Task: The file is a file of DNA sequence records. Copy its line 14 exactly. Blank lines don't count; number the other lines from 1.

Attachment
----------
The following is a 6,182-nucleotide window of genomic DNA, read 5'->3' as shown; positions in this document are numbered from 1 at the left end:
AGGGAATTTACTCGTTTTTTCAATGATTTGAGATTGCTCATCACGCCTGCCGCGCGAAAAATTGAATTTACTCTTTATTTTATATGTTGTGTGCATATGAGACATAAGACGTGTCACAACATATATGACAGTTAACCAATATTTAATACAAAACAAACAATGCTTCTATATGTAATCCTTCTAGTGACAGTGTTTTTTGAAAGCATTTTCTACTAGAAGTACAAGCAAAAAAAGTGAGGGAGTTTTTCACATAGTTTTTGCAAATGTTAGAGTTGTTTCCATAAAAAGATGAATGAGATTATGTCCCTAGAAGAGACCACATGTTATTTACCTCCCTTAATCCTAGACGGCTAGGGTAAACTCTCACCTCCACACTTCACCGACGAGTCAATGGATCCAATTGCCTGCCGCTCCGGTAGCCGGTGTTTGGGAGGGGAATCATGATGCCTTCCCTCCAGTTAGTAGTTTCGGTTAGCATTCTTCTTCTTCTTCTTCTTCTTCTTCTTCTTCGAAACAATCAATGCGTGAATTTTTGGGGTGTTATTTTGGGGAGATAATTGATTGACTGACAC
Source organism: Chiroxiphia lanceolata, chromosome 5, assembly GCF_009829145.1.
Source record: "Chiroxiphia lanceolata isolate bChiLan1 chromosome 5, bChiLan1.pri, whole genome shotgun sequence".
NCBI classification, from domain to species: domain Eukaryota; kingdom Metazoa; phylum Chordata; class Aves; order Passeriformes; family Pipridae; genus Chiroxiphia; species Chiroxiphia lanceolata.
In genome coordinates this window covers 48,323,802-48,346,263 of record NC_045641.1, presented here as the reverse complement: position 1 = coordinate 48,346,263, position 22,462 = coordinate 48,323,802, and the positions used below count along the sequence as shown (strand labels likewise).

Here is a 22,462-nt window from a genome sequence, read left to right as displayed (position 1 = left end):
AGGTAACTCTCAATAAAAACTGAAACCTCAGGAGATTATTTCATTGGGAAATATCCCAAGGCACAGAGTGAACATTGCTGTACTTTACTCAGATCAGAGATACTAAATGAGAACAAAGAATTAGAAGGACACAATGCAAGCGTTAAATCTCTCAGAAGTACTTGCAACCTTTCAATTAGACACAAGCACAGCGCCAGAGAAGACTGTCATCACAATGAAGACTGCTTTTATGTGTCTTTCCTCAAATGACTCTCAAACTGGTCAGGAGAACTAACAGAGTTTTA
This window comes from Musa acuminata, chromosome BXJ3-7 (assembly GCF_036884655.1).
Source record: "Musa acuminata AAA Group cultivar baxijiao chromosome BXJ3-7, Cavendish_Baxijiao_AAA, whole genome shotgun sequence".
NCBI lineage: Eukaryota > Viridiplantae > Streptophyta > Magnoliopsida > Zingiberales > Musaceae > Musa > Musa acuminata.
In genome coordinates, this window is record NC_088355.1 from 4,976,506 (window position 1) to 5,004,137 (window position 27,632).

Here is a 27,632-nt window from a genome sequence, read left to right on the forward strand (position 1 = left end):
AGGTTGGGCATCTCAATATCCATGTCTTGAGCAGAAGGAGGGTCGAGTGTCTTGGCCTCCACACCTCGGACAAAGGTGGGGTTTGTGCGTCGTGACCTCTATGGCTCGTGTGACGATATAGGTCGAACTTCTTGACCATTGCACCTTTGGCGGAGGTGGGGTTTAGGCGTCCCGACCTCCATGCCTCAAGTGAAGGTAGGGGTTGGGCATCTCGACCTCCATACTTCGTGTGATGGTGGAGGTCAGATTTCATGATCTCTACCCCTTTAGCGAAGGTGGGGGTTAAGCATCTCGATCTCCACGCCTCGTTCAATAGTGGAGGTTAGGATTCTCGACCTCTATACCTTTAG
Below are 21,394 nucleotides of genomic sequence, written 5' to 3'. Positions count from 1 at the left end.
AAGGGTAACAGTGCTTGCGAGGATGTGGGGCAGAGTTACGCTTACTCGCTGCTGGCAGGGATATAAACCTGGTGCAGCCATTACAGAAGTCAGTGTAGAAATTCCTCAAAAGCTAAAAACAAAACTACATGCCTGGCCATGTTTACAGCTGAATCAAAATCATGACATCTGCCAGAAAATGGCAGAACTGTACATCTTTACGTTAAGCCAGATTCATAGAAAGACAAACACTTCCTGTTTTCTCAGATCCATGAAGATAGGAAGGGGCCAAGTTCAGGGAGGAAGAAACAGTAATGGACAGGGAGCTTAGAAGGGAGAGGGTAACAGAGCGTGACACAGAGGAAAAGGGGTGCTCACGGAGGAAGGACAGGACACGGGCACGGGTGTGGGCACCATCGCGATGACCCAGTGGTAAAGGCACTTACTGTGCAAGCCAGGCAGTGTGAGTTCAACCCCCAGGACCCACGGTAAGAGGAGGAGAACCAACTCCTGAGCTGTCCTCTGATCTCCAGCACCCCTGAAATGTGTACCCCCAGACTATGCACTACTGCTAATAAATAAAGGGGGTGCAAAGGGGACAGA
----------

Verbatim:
AGGTTGGGCATCTCAATATCCATGTCTTGAGCAGAAGGAGGGTCGAGTGTCTTGGCCTCCACACCTCGGACAAAGGTGGGGTTTGTGCGTCGTGACCTCTATGGCTCGTGTGACGATATAGGTCGAACTTCTTGACCATTGCACCTTTGGCGGAGGTGGGGTTTAGGCGTCCCGACCTCCATGCCTCAAGTGAAGGTAGGGGTTGGGCATCTCGACCTCCATACTTCGTGTGATGGTGGAGGTCAGATTTCATGATCTCTACCCCTTTAGCGAAGGTGGGGGTTAAGCATCTCGATCTCCACGCCTCGTTCAATAGTGGAGGTTAGGATTCTCGACCTCTATACCTTTAG